The New Yorker's Letter from Los Angeles in the new issue is a deep dive into the practices of TMZ and the site's leader, Harvey Levin. "TMZ resembles an intelligence agency as much as a news organization, and it has turned its domain, Los Angeles, into a city of stool pigeons," writes Nicholas Schmidle (with photo of Levin by Peter Bohler.) The story gets some details on payments made to sources and insider emails showing how TMZ has its tentacles inside airlines, casinos, limo services and other sources on celebrity dirt.
Indeed, the site has built a deep network of sources, including entertainment lawyers, reality-television stars, adult-film brokers, and court officials, allowing Levin to knock down the walls that guard celebrity life. (He declined repeated requests for an interview.) TMZ has paid at least one mole inside B.L.S., a limousine service, to provide lists of celebrity customers, their planned routes, and the license-plate numbers of their vehicles. (In a 2015 e-mail, a TMZ employee asked colleagues if anyone had yet established a source at Uber.) Justin Kaplan, a former production associate at TMZ, recalls meeting a B.L.S. source—“a Hispanic gentleman”—at a gas station in Van Nuys, handing over an envelope filled with cash, and receiving in return a client list. The process had been so well honed, Kaplan told me, that “we barely said a word to each other.”
At least one employee of Delta Airlines supplies TMZ with the names and itineraries of celebrity passengers travelling through Los Angeles and New York. In an e-mail dated January 29, 2014, a TMZ manager informed her colleagues that the star of an ABC drama had been spotted sitting in first class, in seat 2A, on Delta Flight 1061, from Orlando to Los Angeles, when his plane was rerouted to Dallas—the result of a bomb threat issued on Twitter. Such information helps TMZ’s crew of a dozen or so paparazzi know when and where to “drop in on” a celebrity who is transiting through an airport. One day’s list, from June, 2010, included the flight details for Robert Redford and Jack Kevorkian; another one, two months later, had the itineraries of Julius Erving, Kathy Ireland, and Malcolm-Jamal Warner. “It’s not an accident the guy with a camera is waiting at the Delta check-in counter at 8 A.M.,” a former TMZ employee wrote, anonymously, on Defamer, a Hollywood site owned by Gawker.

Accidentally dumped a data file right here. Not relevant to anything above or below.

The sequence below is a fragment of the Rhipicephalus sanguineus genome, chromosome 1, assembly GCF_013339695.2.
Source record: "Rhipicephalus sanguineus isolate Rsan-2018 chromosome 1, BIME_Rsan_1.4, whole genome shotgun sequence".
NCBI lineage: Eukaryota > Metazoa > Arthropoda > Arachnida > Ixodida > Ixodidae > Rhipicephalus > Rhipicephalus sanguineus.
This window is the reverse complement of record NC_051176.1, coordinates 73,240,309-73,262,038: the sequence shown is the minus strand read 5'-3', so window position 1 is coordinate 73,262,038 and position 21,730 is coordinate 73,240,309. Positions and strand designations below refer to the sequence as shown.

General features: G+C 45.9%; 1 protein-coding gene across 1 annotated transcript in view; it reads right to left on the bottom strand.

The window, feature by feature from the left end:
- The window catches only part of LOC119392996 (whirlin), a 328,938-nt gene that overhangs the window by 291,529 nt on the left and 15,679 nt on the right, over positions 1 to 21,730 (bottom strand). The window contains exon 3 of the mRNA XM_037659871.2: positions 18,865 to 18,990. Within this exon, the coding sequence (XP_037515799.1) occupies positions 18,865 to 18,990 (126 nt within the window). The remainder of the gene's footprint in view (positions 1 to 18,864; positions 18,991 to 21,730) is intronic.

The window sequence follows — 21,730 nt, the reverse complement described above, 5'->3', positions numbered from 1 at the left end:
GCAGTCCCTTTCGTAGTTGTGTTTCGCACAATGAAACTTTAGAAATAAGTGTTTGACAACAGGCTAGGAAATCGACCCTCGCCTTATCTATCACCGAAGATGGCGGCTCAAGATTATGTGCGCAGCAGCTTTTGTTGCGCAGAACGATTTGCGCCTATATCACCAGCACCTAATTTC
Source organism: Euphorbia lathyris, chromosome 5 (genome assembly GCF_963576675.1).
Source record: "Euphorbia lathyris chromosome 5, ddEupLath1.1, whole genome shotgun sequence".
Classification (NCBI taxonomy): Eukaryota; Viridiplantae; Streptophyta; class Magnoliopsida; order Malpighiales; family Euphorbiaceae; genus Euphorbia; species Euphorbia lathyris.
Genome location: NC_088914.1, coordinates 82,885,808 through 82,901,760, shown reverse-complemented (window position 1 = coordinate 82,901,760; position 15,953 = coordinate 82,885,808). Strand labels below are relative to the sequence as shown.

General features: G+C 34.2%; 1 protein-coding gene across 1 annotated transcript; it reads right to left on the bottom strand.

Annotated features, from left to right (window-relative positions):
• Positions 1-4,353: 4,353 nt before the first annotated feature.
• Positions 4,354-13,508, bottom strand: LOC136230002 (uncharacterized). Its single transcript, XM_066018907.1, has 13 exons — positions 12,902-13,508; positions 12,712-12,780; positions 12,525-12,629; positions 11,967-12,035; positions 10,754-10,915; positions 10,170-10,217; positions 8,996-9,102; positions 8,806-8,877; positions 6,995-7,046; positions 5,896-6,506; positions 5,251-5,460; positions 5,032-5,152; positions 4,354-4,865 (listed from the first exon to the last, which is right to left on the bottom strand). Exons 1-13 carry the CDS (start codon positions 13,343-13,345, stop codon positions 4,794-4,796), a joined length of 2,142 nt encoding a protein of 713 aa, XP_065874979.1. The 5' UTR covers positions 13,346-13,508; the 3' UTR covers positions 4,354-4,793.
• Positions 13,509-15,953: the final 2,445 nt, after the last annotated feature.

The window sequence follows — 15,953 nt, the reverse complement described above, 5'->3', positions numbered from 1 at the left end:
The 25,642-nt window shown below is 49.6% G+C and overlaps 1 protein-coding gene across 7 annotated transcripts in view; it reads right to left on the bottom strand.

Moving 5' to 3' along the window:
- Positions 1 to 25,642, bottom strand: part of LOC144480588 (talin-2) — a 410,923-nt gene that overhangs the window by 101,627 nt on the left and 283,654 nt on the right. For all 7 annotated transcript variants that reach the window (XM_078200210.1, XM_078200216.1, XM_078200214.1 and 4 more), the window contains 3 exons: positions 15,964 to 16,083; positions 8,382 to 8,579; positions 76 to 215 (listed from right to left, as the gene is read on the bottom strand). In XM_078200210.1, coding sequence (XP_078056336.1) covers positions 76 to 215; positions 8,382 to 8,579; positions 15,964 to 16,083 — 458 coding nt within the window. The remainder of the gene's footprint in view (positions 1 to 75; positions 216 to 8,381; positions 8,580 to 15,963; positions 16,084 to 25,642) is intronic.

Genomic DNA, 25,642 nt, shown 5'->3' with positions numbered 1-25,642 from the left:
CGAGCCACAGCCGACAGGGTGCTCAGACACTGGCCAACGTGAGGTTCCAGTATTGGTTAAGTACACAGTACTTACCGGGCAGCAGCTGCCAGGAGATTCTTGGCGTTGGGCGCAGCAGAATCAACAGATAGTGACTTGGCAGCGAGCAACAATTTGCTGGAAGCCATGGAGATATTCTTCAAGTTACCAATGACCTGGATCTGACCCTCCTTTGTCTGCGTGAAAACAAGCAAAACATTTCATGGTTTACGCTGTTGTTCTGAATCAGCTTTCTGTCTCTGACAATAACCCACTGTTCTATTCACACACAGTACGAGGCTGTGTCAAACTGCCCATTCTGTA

TMZ resembles an intelligence agency as much as a news organization, and it has turned its domain, Los Angeles, into a city of stool pigeons. In an e-mail from last year, a photographer reported having four airport sources for the day, including “Harold at Delta, Leon at Baggage service, Fred at hudson news, Lyle at Fruit and nut stand.” A former TMZ cameraman showed me expense reports that he had submitted in 2010, reflecting payments of forty or fifty dollars to various sources: to the counter girl at a Beverly Hills salon, for information on Goldie Hawn; to a valet, for Pete Sampras; to a shopkeeper, for Dwight Howard; and to a waiter, for Hayden Christensen. “Everybody rats everybody else out,” Simon Cardoza, a former cameraman for the site, told me. “That’s the beauty of TMZ.”
The story also traces Levin's career arc from Cleveland High School in Reseda to UC Santa Barbara and law school, through "People's Court" and the LA Times law column, and his stints as a reporter at both KNBC and CBS 2, then on to TMZ. (How did they leave out Levin's voicing in "Volcano"? Also this:
The attention that Levin receives is not always so adulatory. The estranged husband of a former sitcom star recently made threats against him, persuading him to take on a twenty-four-hour security detail. The Guardian, in a 2009 profile of Levin, referred to him as the “high prince of sleaze.” Alec Baldwin, who has been the subject of several harsh TMZ stories—including one, from 2007, in which the site posted a voice-mail recording of Baldwin calling his eleven-year-old daughter a “rude, thoughtless little pig”—told me, “There was a time when my greatest wish was to stab Harvey Levin with a rusty implement and watch his entrails go running down my forearm, in some Macbethian stance. I wanted him to die in my arms, while looking into my eyes, and I wanted to say to him, ‘Oh, Harvey, you thoughtless little pig.’ ” Baldwin added, “He is a festering boil on the anus of American media.”
But for some the significance of the Sterling and Rice stories called for a reassessment. In 2014, Adweek named Levin the digital editor of the year, noting, “Whatever topic your co-workers are talking about around the water-cooler, they probably read it first at TMZ.”